House debates

Thursday, 17 July 2014


Gorton Electorate: Budget

10:43 am

Photo of Brendan O'ConnorBrendan O'Connor (Gorton, Australian Labor Party, Shadow Minister for Employment and Workplace Relations) Share this | | Hansard source

I rise on behalf of the Brimbank/Melton Local Learning and Employment Network to express my strongest support for this valuable service. It is yet another crucial organisation that has been hit by savage funding cuts inflicted by the government's cruel and twisted budget. Over the past 13 years, the Brimbank/Melton Local Learning and Employment Network has delivered for local young people and young job seekers—particularly disadvantaged young people living in the electorate of Gorton and, indeed, beyond. The Brimbank/Melton LLEN plays a vital role by brokering partnerships and fostering a strategic whole-of-community approach that supports young people's education, training, transitions and employment outcomes.

Key objectives include improved retention rates and educational outcomes, and improved transition outcome and development of work-ready skills in young people living in Melbourne's west. But the Abbott government has entirely cut all funding to youth connections, partnership brokers, and the national career advice programs—programs designed to assist young Australians finishing school and getting work.

These cuts are entirely indefensible. Recently the Brotherhood of St Lawrence releases a report that indicated there are now more than one-quarter of a million young Australians aged between 15 and 24 who cannot find work. More than 50,000 have been unemployed for more than a year. There is an even stronger case, therefore, for continued investment in Brimbank and Melton given the entrenched socioeconomic disadvantage confronting many parts of Melbourne's west. Indeed, ABS data shows that unemployment amongst young people now is about 15 per cent and rising. The recent national unemployment figures for young people has now hit more than 13 per cent. This is a national challenge that the government must respond to, but it is particularly difficult in certain parts of Australia, not least of all in my electorate.

To add insult to injury, the government is cutting income for job seekers under the age of 30 for six months, expecting them, even when they are looking for work each day, each week, each month, to receive no support at all. The government effectively has torn up the principle of mutual obligation. There was a time when you received a modest form of income provided you undertook activities to find work and look for work. Now it does not matter whether you look for work or not; if you are under the age of 30, if the government has its way, there will be no support for you. You may have a family to rely upon, and that will be hard for the family if that is the case; but, if you do not have a family who can provide that support, you are in a very, very dire situation.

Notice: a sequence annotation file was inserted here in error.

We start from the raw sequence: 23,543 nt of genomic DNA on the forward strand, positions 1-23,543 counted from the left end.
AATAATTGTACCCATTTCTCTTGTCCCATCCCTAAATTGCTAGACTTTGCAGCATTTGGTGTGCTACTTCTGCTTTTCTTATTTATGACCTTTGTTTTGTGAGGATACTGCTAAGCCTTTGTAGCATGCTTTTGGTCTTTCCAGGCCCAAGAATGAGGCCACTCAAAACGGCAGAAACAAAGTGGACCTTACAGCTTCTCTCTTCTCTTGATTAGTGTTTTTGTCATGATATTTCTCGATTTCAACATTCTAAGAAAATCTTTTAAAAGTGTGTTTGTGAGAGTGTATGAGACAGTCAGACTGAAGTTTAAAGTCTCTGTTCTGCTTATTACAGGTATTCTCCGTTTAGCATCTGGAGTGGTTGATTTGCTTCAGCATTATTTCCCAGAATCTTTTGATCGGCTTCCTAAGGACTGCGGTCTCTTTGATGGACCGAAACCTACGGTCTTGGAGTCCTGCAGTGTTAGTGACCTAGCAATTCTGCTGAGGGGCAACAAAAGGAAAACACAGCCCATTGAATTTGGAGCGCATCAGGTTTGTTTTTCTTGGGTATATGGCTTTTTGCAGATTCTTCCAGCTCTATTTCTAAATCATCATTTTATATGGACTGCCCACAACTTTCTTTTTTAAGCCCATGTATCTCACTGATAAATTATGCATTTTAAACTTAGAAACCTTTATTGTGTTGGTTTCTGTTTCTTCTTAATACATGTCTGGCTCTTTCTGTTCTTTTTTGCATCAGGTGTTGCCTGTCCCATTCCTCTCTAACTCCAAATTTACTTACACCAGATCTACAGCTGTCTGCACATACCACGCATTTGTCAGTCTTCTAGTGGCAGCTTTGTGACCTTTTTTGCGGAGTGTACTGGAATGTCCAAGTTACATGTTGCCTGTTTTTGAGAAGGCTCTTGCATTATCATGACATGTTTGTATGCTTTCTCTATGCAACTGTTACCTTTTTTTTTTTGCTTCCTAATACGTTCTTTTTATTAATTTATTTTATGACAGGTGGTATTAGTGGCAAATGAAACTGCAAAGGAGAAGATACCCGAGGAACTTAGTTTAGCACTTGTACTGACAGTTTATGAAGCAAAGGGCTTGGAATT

Labor believes in helping people to get a job through the right training, work experience and incentives and an appropriate level of support, so investing in our young people is a key component of building a prosperous and inclusive nation. Therefore, it is not just a social good; it is economically sound to provide support for young people.

The Abbott government appears to have turned its back on young people, but there is still an opportunity for the government to do what is right here. The Brimbank/Melton LLEN is not scheduled to close its doors until the end of this year, so there is still time for the government to reverse this counterproductive and cruel cut. I call upon the Minister for Education to reverse this decision and commit to ongoing funding for Brimbank and Melton LLEN. If Tony Abbott really wants young people to improve their levels of education or get a job—earn or learn—his government will reinstate funding for partnership brokers, youth connections and the like. I implore the government to do such a thing.

While I am on my feet I also want to extend my condolences to the passing of a Mr Leo Johnson, who was a loyal Labor member and great community activist in Melton. He passed away this week. He was a fantastic contributor to his community—I knew him as a branch member and a branch officer of the Melton branch. When I first was the member for Bourke, Melton was in my electorate, and he was a great source of support and wisdom. He will be sorely missed by his wife, his family, his friends and the community, who were the beneficiaries of much of the good work he did—particularly where he worked with Djerriwarrh, an organisation that has done magnificent things for many people in the municipality of Melton. (Time expired)